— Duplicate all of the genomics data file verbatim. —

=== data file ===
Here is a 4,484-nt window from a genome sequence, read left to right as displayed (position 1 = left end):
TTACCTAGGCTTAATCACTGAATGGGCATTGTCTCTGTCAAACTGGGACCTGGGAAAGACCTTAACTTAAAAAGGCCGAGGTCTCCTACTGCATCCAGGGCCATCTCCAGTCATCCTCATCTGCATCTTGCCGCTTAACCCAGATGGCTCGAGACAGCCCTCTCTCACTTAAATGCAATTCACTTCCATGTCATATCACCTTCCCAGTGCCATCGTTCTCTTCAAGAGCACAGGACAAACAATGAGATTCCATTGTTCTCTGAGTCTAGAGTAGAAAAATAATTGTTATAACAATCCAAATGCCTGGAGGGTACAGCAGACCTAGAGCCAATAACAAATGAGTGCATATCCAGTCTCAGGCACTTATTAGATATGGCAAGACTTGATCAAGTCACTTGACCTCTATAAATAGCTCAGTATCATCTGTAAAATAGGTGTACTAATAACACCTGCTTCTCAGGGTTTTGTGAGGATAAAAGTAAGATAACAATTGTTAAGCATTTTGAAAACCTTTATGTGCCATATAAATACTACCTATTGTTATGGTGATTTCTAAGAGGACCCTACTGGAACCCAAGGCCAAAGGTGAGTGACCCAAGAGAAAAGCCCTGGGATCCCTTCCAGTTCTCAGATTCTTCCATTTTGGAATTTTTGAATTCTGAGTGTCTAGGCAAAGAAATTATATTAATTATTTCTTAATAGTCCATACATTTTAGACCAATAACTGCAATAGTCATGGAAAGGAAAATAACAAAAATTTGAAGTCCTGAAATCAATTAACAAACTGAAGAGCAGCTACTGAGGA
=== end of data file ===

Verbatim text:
Here is a 4,484-nt window from a genome sequence, read left to right as displayed (position 1 = left end):
TTACCTAGGCTTAATCACTGAATGGGCATTGTCTCTGTCAAACTGGGACCTGGGAAAGACCTTAACTTAAAAAGGCCGAGGTCTCCTACTGCATCCAGGGCCATCTCCAGTCATCCTCATCTGCATCTTGCCGCTTAACCCAGATGGCTCGAGACAGCCCTCTCTCACTTAAATGCAATTCACTTCCATGTCATATCACCTTCCCAGTGCCATCGTTCTCTTCAAGAGCACAGGACAAACAATGAGATTCCATTGTTCTCTGAGTCTAGAGTAGAAAAATAATTGTTATAACAATCCAAATGCCTGGAGGGTACAGCAGACCTAGAGCCAATAACAAATGAGTGCATATCCAGTCTCAGGCACTTATTAGATATGGCAAGACTTGATCAAGTCACTTGACCTCTATAAATAGCTCAGTATCATCTGTAAAATAGGTGTACTAATAACACCTGCTTCTCAGGGTTTTGTGAGGATAAAAGTAAGATAACAATTGTTAAGCATTTTGAAAACCTTTATGTGCCATATAAATACTACCTATTGTTATGGTGATTTCTAAGAGGACCCTACTGGAACCCAAGGCCAAAGGTGAGTGACCCAAGAGAAAAGCCCTGGGATCCCTTCCAGTTCTCAGATTCTTCCATTTTGGAATTTTTGAATTCTGAGTGTCTAGGCAAAGAAATTATATTAATTATTTCTTAATAGTCCATACATTTTAGACCAATAACTGCAATAGTCATGGAAAGGAAAATAACAAAAATTTGAAGTCCTGAAATCAATTAACAAACTGAAGAGCAGCTACTGAGGA